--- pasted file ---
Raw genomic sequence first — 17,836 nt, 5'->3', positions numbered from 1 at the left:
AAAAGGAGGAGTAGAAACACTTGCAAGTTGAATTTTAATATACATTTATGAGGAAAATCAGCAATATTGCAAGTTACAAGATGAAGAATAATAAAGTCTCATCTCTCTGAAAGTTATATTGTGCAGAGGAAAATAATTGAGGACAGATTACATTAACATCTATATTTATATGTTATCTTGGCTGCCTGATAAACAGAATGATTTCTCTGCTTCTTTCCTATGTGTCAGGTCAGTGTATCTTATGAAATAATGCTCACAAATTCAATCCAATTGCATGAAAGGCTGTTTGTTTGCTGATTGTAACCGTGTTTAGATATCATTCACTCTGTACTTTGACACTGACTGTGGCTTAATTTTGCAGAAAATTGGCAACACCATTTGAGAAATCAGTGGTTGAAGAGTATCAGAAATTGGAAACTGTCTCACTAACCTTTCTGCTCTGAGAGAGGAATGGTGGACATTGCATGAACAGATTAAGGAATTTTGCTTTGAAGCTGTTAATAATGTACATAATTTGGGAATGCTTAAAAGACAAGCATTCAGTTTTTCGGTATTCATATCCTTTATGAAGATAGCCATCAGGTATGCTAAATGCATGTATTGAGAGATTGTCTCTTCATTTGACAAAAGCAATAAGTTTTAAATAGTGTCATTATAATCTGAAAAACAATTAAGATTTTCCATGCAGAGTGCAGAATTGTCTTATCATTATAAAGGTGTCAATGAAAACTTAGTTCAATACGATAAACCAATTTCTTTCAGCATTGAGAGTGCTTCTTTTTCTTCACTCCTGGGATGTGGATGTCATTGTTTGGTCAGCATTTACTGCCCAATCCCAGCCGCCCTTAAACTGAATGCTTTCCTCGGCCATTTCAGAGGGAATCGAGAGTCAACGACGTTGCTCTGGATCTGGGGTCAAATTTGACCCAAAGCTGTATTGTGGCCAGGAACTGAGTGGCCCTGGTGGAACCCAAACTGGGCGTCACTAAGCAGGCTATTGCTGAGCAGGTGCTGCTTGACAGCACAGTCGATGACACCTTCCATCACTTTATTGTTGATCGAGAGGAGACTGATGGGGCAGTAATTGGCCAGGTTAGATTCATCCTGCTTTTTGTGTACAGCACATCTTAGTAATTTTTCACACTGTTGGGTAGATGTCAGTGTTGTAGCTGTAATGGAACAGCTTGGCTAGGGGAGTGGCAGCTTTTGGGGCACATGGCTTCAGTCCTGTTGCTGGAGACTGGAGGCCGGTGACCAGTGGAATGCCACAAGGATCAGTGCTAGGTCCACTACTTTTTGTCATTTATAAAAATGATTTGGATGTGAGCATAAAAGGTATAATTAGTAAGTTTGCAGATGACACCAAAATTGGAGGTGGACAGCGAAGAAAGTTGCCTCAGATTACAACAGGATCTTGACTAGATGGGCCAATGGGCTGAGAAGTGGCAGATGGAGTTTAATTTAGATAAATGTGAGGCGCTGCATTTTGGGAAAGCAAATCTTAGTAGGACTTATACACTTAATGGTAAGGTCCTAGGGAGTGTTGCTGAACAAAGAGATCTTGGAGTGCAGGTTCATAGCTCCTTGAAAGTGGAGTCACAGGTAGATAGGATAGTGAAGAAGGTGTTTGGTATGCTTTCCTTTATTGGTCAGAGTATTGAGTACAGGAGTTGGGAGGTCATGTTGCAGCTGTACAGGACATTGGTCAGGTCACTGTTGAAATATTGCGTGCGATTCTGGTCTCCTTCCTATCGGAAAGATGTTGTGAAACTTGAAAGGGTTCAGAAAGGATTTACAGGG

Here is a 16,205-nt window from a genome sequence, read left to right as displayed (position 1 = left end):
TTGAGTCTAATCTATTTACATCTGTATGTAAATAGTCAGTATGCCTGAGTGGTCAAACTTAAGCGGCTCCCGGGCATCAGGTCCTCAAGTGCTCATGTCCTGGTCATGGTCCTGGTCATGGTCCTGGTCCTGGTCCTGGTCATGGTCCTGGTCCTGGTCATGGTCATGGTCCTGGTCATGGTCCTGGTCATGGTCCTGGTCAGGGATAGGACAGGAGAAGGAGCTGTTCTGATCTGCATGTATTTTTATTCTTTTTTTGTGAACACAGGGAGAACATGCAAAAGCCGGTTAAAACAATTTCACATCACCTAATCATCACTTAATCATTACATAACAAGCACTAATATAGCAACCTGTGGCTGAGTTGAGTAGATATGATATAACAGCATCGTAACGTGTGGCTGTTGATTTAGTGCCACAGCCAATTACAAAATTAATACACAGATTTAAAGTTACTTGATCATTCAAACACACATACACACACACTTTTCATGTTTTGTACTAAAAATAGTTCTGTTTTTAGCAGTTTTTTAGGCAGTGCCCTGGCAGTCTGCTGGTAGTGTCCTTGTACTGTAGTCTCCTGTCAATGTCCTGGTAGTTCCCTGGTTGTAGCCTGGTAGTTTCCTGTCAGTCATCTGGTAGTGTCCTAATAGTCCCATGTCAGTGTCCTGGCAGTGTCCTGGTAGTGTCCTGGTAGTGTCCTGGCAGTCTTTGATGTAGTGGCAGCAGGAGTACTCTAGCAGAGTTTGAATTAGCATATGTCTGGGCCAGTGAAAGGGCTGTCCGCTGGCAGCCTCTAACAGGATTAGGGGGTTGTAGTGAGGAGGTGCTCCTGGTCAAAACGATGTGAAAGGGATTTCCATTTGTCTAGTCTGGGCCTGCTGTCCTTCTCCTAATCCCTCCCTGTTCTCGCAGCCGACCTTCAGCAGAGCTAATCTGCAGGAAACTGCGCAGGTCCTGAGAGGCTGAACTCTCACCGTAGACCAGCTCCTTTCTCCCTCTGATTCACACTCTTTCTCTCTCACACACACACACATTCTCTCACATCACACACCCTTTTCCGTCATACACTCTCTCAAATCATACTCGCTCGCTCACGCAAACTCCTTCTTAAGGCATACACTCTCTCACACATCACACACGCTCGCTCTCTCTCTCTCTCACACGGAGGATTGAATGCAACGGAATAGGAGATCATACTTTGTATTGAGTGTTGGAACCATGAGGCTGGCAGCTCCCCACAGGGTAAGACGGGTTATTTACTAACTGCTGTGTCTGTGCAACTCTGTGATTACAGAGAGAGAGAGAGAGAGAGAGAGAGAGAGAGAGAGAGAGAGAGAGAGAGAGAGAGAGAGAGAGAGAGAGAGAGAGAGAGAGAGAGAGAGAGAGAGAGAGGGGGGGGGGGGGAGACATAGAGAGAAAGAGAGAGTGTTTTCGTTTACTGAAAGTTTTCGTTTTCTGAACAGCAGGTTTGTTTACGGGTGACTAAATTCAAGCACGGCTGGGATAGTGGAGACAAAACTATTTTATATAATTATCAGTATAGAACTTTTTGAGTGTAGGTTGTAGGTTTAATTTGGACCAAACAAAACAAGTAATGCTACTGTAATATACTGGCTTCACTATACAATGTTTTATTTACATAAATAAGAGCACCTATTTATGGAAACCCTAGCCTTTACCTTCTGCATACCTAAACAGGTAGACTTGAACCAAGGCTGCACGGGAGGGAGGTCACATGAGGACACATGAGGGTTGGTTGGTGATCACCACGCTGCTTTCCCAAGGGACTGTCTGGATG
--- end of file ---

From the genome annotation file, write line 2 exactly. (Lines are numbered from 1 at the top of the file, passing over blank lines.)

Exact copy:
AAAAGGAGGAGTAGAAACACTTGCAAGTTGAATTTTAATATACATTTATGAGGAAAATCAGCAATATTGCAAGTTACAAGATGAAGAATAATAAAGTCTCATCTCTCTGAAAGTTATATTGTGCAGAGGAAAATAATTGAGGACAGATTACATTAACATCTATATTTATATGTTATCTTGGCTGCCTGATAAACAGAATGATTTCTCTGCTTCTTTCCTATGTGTCAGGTCAGTGTATCTTATGAAATAATGCTCACAAATTCAATCCAATTGCATGAAAGGCTGTTTGTTTGCTGATTGTAACCGTGTTTAGATATCATTCACTCTGTACTTTGACACTGACTGTGGCTTAATTTTGCAGAAAATTGGCAACACCATTTGAGAAATCAGTGGTTGAAGAGTATCAGAAATTGGAAACTGTCTCACTAACCTTTCTGCTCTGAGAGAGGAATGGTGGACATTGCATGAACAGATTAAGGAATTTTGCTTTGAAGCTGTTAATAATGTACATAATTTGGGAATGCTTAAAAGACAAGCATTCAGTTTTTCGGTATTCATATCCTTTATGAAGATAGCCATCAGGTATGCTAAATGCATGTATTGAGAGATTGTCTCTTCATTTGACAAAAGCAATAAGTTTTAAATAGTGTCATTATAATCTGAAAAACAATTAAGATTTTCCATGCAGAGTGCAGAATTGTCTTATCATTATAAAGGTGTCAATGAAAACTTAGTTCAATACGATAAACCAATTTCTTTCAGCATTGAGAGTGCTTCTTTTTCTTCACTCCTGGGATGTGGATGTCATTGTTTGGTCAGCATTTACTGCCCAATCCCAGCCGCCCTTAAACTGAATGCTTTCCTCGGCCATTTCAGAGGGAATCGAGAGTCAACGACGTTGCTCTGGATCTGGGGTCAAATTTGACCCAAAGCTGTATTGTGGCCAGGAACTGAGTGGCCCTGGTGGAACCCAAACTGGGCGTCACTAAGCAGGCTATTGCTGAGCAGGTGCTGCTTGACAGCACAGTCGATGACACCTTCCATCACTTTATTGTTGATCGAGAGGAGACTGATGGGGCAGTAATTGGCCAGGTTAGATTCATCCTGCTTTTTGTGTACAGCACATCTTAGTAATTTTTCACACTGTTGGGTAGATGTCAGTGTTGTAGCTGTAATGGAACAGCTTGGCTAGGGGAGTGGCAGCTTTTGGGGCACATGGCTTCAGTCCTGTTGCTGGAGACTGGAGGCCGGTGACCAGTGGAATGCCACAAGGATCAGTGCTAGGTCCACTACTTTTTGTCATTTATAAAAATGATTTGGATGTGAGCATAAAAGGTATAATTAGTAAGTTTGCAGATGACACCAAAATTGGAGGTGGACAGCGAAGAAAGTTGCCTCAGATTACAACAGGATCTTGACTAGATGGGCCAATGGGCTGAGAAGTGGCAGATGGAGTTTAATTTAGATAAATGTGAGGCGCTGCATTTTGGGAAAGCAAATCTTAGTAGGACTTATACACTTAATGGTAAGGTCCTAGGGAGTGTTGCTGAACAAAGAGATCTTGGAGTGCAGGTTCATAGCTCCTTGAAAGTGGAGTCACAGGTAGATAGGATAGTGAAGAAGGTGTTTGGTATGCTTTCCTTTATTGGTCAGAGTATTGAGTACAGGAGTTGGGAGGTCATGTTGCAGCTGTACAGGACATTGGTCAGGTCACTGTTGAAATATTGCGTGCGATTCTGGTCTCCTTCCTATCGGAAAGATGTTGTGAAACTTGAAAGGGTTCAGAAAGGATTTACAGGG